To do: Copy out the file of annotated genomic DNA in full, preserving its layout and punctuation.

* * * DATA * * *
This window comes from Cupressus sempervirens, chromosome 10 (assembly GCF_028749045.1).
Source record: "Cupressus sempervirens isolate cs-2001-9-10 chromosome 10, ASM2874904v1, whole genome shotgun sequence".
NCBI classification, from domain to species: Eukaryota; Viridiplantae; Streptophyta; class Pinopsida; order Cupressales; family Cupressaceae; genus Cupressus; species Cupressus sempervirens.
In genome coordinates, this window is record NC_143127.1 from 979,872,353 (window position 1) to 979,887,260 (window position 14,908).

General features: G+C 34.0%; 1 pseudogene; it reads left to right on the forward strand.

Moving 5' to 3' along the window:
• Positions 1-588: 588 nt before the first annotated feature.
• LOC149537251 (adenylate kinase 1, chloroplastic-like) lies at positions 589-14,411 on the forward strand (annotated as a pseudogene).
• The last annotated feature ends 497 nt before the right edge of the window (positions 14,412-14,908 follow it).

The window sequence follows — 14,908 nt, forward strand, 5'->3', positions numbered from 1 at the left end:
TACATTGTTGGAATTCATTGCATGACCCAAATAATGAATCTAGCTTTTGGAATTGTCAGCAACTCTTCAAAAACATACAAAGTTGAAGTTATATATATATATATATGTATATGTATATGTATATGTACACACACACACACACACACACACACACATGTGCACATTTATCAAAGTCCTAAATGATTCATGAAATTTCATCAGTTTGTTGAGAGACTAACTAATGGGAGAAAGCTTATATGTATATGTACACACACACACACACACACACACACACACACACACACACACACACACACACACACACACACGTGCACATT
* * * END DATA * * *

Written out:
This window comes from Cupressus sempervirens, chromosome 10 (assembly GCF_028749045.1).
Source record: "Cupressus sempervirens isolate cs-2001-9-10 chromosome 10, ASM2874904v1, whole genome shotgun sequence".
NCBI classification, from domain to species: Eukaryota; Viridiplantae; Streptophyta; class Pinopsida; order Cupressales; family Cupressaceae; genus Cupressus; species Cupressus sempervirens.
In genome coordinates, this window is record NC_143127.1 from 979,872,353 (window position 1) to 979,887,260 (window position 14,908).

General features: G+C 34.0%; 1 pseudogene; it reads left to right on the forward strand.

Moving 5' to 3' along the window:
• Positions 1-588: 588 nt before the first annotated feature.
• LOC149537251 (adenylate kinase 1, chloroplastic-like) lies at positions 589-14,411 on the forward strand (annotated as a pseudogene).
• The last annotated feature ends 497 nt before the right edge of the window (positions 14,412-14,908 follow it).

The window sequence follows — 14,908 nt, forward strand, 5'->3', positions numbered from 1 at the left end:
TACATTGTTGGAATTCATTGCATGACCCAAATAATGAATCTAGCTTTTGGAATTGTCAGCAACTCTTCAAAAACATACAAAGTTGAAGTTATATATATATATATATGTATATGTATATGTATATGTACACACACACACACACACACACACACACATGTGCACATTTATCAAAGTCCTAAATGATTCATGAAATTTCATCAGTTTGTTGAGAGACTAACTAATGGGAGAAAGCTTATATGTATATGTACACACACACACACACACACACACACACACACACACACACACACACACACACACACACACACGTGCACATT